Edward Snowden returned to the news this week when NBC aired an hour-long interview with him, the first on American TV. Anchor Brian Williams met with Snowden in a Moscow hotel. The 30-year-old former computer systems administrator described his motives for releasing an unprecedented payload of classified information about NSA surveillance.
Snowden is vexing. As a person, he seems a mix of likeable and unlikeable traits. He appears earnest, convinced of the rectitude of his choices even if, as he told NBC, “Sometimes, to do the right thing you have to break the law.” Yet he bristles at Obama Administration characterizations of him as a low-level employee, a high-school dropout. (For example, the president told reporters last year, “No, I’m not going to be scrambling jets to get a 29-year-old hacker.”) Even if Snowden is right to resist the connotations of those labels, listening to him defend himself in the interview can be painful. He insists he was “trained as a spy” who lived under an assumed identity and was a powerful operator. He sounds like a young man with a bruised ego. The last thing one wants to have to worry about in a situation of this great national and international importance, though, is one young man’s ego.
Snowden’s case is more important and more vexing. NSA’s surveillance programs are deeply troubling….
[UPDATE: Hm...well it looks like everyone in D.C. (including Feinstein herself yesterday) was wrong. So she's sticking with her Intelligence chair. This assignment now becomes something of a "what might have been" exercise) Query: what changed? Why would Leahy not take Appropriations? Was he worried about turning Judiciary over to the more conservative Feinstein?]
Daniel Inouye, the second longest serving Senator in history, died on Monday. Inouye had represented the state of Hawaii in Congress as either a Representative or Senator since… well, forever. Inouye took office the day Hawaii became a state and never stopped. He was also an undisputed badass who wasted a German machine gun nest by prying a grenade from his own partially severed arm and throwing it at a guy trying to kill him! This was a more impressive response to having your arm severed that I would have.
But with the loss of Inouye, the Senate has to find a new chair for the powerful Appropriations Committee. Since the Democrats run on strict seniority, noted Batman enthusiast Patrick Leahy of Vermont jumped at that plum assignment.
And here’s where this all comes back to the law. By taking the Appropriations gig, Leahy had to forfeit his role as chair of the Judiciary Committee. Enter Dianne Feinstein, who will take over as the shepherd of the country’s legal policy making for the next Congress.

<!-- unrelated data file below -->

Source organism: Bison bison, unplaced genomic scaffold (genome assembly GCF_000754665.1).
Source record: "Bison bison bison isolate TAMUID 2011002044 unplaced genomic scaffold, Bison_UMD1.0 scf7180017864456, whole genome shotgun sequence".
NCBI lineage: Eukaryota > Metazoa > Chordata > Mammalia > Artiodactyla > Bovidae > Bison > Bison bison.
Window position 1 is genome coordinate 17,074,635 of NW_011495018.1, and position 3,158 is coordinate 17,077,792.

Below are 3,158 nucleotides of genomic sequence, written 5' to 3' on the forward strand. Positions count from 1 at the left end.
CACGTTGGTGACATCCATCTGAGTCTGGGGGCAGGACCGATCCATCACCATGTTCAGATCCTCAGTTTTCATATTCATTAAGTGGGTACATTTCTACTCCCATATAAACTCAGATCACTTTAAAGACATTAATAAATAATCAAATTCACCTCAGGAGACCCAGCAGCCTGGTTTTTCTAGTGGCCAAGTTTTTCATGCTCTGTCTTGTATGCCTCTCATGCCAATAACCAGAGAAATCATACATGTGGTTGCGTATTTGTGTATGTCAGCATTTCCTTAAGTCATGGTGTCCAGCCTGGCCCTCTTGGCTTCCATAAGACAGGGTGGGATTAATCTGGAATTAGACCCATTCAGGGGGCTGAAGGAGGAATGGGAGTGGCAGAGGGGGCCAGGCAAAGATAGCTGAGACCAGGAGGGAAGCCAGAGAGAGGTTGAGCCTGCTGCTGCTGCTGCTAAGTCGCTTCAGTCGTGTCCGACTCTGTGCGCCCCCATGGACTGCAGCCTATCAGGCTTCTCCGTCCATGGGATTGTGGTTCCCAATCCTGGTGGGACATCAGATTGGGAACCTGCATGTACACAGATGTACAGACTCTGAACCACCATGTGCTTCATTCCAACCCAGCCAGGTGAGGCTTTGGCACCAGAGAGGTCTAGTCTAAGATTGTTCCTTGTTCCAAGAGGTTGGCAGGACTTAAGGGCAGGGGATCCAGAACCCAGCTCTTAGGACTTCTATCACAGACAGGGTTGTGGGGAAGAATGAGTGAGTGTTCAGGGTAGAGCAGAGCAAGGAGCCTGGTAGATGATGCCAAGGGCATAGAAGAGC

Ed. note: The Asia Chronicles column is authored by Kinney Recruiting. Kinney has made more placements of U.S. associates, counsels and partners in Asia than any other recruiting firm in each of the past seven years. You can reach them by email: firstname.lastname@example.org.
Please note that Evan Jowers and Robert Kinney are still in Hong Kong and will stay FOR THE REMAINDER OF THIS WEEK. We still have a handful of available slots for meetings with our Asia Chronicles fans. If we have not been in touch lately, reach out and let us know when we could meet! There is no need for an agenda at all. Most of our in-person meetings on these trips are with folks who understand that improving a legal practice through lateral hiring is an information-driven process that takes time to handle correctly.
Regarding trends in lateral US associate hiring in Hong Kong, we of course keep much of what we know off of this blog. Based on placement revenue, though, Kinney is having one of our most successful years ever in Asia. We are helping a number of our law firm clients with M&A, fund formation, cap markets, project finance, FCPA and disputes openings. These are very specific needs in many cases, so a conversation with us before jumping in may be helpful. As always, we like to be sure to get the maximum number of interviews per submission, using a well-informed, highly targeted, and selective approach, taking into account short, medium and long-term career aims.
Making a well informed decision during a job search is easier said than done – the information we provide comes from 10 years of being the market leader in US attorney placements at the top tier firms in Asia. There is no substitute for having known a hiring partner since he/she was an associate or for having helped a partner grow his or her practice from zip to zooming, and this is happily where we stand today – with years of background information on just about every relevant person in all the markets we serve, and most especially in Hong Kong/China/Greater Asia. So get in touch and get a download from us this week if we can fit it in, or soon in any case!
The legal industry is being disrupted at every level by technological advances. While legal tech entrepreneurs and innovators are racing to create a more efficient and productive future, there is widespread indifference on the part of attorneys toward these emerging technologies.
When the LexisNexis Cloud Technology Survey results were reported earlier this year, it showed that attorneys were starting to peer less skeptically into the future, and slowly but surely leaning more toward all the benefits the law cloud has to offer.
Because let’s face it, plenty of attorneys are perhaps a bit too comfortable with their “system” of practice management, which may or may not include neon highlighters, sticky notes, dog-eared file folders, and a word processing program that was last updated when the term “raise the roof” was still de rigueur.